One of downtown Asheville’s most familiar faces has left us. Baxter Miller died this past November, and as much as he’ll be missed, he will also continue to be celebrated for having lived among us and for contributing his particular, peculiar Baxter-ness to our eclectic, unique urban culture.
Baxter was one of those people you saw often but probably never got to know, except as a comfortable, familiar presence. He was most often seen with a cup of coffee and his ever-present squeegee and window-washing bucket, sitting outside Beanstreets, Malaprop’s, Max & Rosie’s or whereversoever the “street elite” meet. And though Baxter was legitimately disabled, he would do any honest work he was able to do.
Baxter Miller was also the current holder of the coveted “Most Colorful Downtown Character” title in Xpress‘ “Best of WNC” readers’ poll. At a lanky 6-foot-4 with an unruly shock of bright blond hair, Baxter Miller would have been hard enough to miss even without his odd, original — and bright! — attire, which came to be his trademark.
Ah, so maybe Baxter is now taking on some image in your mind? You’re getting warm? That “funny” man who was so gentle, so generous and so noticeable, yet so familiar a sight that you may well have paid him little or no attention. That’s him! Baxter Miller, as unspoiled and innocent a soul as anyone you could hope to know. That tall, blond man with the funny clothes who was as much a player in the downtown scene as any of the many other wonderful, eccentric folks without whom A’ville might well be just another dreary, unremarkable small Southern town.
Baxter was always ready to shoot the breeze — both with folks he’d known for years and with any newcomer or disoriented tourist. Many a visitor to our fair city, lost and in need of directions, came away from an encounter with Baxter Miller not only with a better idea of where they were and how to get where they were headed, but with the memory of an interesting personal encounter, and a vivid sense of our Southern friendliness here in the rich cultural community that is downtown Asheville. A notable sidewalk philosopher, Baxter was observant, often dryly witty. Maybe he was “crazy,” but he was not a fool, a coward or a pushover. Baxter Miller simply heard a different drummer.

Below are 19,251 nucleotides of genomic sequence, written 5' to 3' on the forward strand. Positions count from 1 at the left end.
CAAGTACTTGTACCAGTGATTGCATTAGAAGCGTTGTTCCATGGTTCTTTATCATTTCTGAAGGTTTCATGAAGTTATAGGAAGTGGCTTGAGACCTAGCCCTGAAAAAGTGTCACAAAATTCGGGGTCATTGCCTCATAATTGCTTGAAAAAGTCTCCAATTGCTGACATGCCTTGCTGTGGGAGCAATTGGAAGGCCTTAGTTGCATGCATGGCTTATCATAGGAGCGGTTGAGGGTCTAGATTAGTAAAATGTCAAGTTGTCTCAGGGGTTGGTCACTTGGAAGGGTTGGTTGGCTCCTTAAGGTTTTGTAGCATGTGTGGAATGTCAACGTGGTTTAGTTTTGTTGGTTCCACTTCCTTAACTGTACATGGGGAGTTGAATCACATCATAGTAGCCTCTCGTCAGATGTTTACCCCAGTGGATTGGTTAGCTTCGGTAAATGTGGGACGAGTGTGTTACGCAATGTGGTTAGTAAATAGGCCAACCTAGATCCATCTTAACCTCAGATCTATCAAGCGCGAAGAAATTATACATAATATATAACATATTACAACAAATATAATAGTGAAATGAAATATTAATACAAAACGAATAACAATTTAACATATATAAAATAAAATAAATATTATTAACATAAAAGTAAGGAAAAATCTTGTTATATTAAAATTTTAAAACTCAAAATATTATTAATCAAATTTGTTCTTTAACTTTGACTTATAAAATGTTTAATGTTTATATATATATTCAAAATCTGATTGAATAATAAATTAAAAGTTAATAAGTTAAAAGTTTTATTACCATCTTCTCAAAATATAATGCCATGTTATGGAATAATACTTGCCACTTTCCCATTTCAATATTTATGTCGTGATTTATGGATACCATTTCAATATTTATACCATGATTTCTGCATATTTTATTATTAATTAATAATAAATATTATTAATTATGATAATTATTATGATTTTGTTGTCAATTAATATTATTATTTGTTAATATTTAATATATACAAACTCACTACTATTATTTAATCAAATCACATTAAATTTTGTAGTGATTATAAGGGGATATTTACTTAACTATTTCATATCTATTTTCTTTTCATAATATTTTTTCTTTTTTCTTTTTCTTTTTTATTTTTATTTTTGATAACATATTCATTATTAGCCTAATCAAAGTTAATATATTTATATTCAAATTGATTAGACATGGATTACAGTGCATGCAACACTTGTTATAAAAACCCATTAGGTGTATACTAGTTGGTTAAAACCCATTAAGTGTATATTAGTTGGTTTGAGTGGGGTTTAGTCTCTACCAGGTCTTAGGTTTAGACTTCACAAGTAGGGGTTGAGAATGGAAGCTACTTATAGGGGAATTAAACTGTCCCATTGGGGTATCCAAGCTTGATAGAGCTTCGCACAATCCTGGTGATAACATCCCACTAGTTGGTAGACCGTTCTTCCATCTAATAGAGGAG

Baxter was a native Tar Heel who called Banner Elk home. He also spoke of having a brother. Before moving to Asheville, Baxter’d been a fixture in Boone. Some of his friends from there — Tamara McNaughton, Sara Legatski, Kerry Layden and several other noted dreamers, artists, students/teachers, mystics and players — became Ashevilleans too. They recall specific Bax-isms ranging from the humorous to the profound — those occasional great, insightful moments of clarity and intuitive acuity.
McNaughton and Legatski tell of a harmless entertainment Baxter used to amuse himself and others with back in Boone. He staked a claim to a stretch of street and sidewalk in Boone, calling it his very own. And, explaining this to folks, he’d point out that — in all fairness, since it was his territory, his pride and joy — it’d be nice (though it was by no means required) if he got a tip once in awhile from friends who used “his” stretch of pavement. He took care to pick up the trash within his turf, and many did tip him or buy him a cup of coffee for his labors. No one else looked after such urban “land claims,” so he took it on himself, providing a quirky service. No money asked, none expected. Good will, Baxter used to say, is “just for passing on, anyway.”